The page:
- the high-end estimates arose from fallacious statistical reasoning, and the low-end estimates arose from neglect of a critical physical process;
- the sensitivity is controlled mainly by a radiation feedback, as stated in the title of this abstract; and
- the runoff into the Upper Colorado River Basin decreases by about 9% per degree Celsius of warming.
The Impact of Declining Western U.S. Snowpacks on Annual River Discharge in a Warming Climate
The role of declining mountain snowpack on the annual discharge of the Colorado River is analyzed in a recent Science paper by Milly and Dunne (2020). The primary mechanism they identify is increasing net radiation, especially in spring, resulting from decreased headwater snow cover extent, which in turn drives increased evapotranspiration. Decreasing snow extent leads to reduced albedo and hence increased net solar radiation. Their analysis was specific to the Colorado River basin (and specifically, the upper Colorado headwaters, where much of the Colorado\'s runoff originates). However, it remains uncertain the degree to which this snowmelt-radiation feedback controls/affects river discharge across the heterogeneous hydroclimatic regimes of the Western U.S.
We examine warming-induced streamflow changes and their drivers for the HUC-8 river basins of the WUS (west of the Continental Divide) for the period 1915 to 2018. We evaluate the role of the snowmelt-radiation feedback on runoff volumes using output from the Variable Infiltration Capacity (VIC) model implemented at the 1/16th degree spatial resolution. We classify the 616 WUS HUC-8 basins in the region by their elevation, mean winter and mean annual temperature, summer to winter precipitation ratio, primary vegetation type, and the fraction of forest cover. We define the snowmelt feedback coefficient as the correlation between springtime net radiation change and annual runoff change.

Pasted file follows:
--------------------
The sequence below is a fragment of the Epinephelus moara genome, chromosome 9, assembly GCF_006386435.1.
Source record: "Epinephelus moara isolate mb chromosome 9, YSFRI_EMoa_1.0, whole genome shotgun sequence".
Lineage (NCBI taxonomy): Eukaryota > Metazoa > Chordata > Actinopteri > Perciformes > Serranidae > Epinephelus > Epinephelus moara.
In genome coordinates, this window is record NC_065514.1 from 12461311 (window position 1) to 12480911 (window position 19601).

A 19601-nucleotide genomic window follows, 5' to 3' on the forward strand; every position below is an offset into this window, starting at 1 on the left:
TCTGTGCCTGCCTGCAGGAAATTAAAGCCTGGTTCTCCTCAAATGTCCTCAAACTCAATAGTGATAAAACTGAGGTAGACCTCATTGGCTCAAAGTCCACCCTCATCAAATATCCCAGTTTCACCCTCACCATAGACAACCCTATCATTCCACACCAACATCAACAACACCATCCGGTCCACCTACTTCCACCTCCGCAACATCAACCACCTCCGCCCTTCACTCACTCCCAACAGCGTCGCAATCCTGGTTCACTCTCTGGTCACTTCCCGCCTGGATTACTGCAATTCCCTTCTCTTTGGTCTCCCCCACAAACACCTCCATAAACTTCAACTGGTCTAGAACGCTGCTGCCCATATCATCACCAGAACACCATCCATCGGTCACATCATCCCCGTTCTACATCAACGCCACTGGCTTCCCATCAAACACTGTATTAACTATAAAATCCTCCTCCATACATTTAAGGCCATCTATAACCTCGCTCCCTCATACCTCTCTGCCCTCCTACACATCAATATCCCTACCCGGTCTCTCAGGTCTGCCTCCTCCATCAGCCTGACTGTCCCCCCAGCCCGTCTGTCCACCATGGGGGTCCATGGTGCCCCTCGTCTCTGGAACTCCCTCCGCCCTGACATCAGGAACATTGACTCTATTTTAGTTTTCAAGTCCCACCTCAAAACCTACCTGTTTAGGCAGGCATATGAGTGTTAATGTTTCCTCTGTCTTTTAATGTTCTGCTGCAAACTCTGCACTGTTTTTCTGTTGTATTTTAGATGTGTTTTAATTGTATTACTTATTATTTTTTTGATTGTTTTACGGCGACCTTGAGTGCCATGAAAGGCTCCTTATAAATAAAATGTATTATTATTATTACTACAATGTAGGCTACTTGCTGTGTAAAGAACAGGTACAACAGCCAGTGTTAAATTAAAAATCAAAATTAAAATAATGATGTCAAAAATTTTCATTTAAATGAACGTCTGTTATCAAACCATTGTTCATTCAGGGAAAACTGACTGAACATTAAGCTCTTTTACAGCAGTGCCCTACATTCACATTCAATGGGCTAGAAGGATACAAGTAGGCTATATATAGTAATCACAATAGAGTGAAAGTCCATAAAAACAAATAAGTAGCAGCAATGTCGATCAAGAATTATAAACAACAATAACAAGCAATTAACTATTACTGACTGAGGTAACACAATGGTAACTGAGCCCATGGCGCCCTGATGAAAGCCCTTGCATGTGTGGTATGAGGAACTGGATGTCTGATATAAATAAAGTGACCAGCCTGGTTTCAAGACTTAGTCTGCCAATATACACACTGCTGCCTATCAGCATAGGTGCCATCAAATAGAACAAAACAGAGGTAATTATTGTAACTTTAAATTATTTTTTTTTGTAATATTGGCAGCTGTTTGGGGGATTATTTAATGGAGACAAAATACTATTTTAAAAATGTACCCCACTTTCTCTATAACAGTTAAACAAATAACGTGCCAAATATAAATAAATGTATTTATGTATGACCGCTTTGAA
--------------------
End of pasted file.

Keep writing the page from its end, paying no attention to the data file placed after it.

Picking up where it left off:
Our preliminary results demonstrate a significant negative snowmelt feedback impact on runoff, especially at watersheds with low runoff coefficients, which have greater evapotranspiration. Within the Upper Colorado River Basin HUC-8 basins, the correlation between snowmelt feedback impact on runoff and runoff coefficient is 0.59, at a significance level of 0.01.
Developing a New Long-Term Soil Moisture Observing Network in the Upper Yampa River Basin
With support from the Upper Yampa Water Conservancy District (UYWCD), the Center for Western Weather and Water Extremes (CW3E) has partnered with Colorado Mountain College (CMC) and Yampa Valley Sustainability Council (YVSC) to design a new soil moisture monitoring network in the Upper Yampa River Basin. The goal of this network is to provide data and scientific insight into the reduction of runoff by dry soils, provide a continuous record of changing landscape conditions with a changing climate, and to support operational model and forecast improvements. A preliminary basin analysis has been conducted to identify key observation gaps in the region and develop a proposed plan of potential sites for new hydrometeorological station installations.
This presentation will provide an overview of the basin analysis to date, which incorporated input from stakeholders and experience installing sensors in other western basins. The analysis includes the assessment of atmospheric drivers of soil moisture variability and their changes over time, assessment of land surface factors that modulate water movement throughout the basin, and identification of water collection zones.
We combined results from this analysis with information on existing station locations and input from the UYWCD and the Colorado Basin River Forecast Center (CBRFC) to identify a top priority for the first station, to be installed in summer 2022. The plan for this pilot station as well as future hydrometeorological stations in the Upper Yampa will be presented, with emphasis on their potential operational value for water management.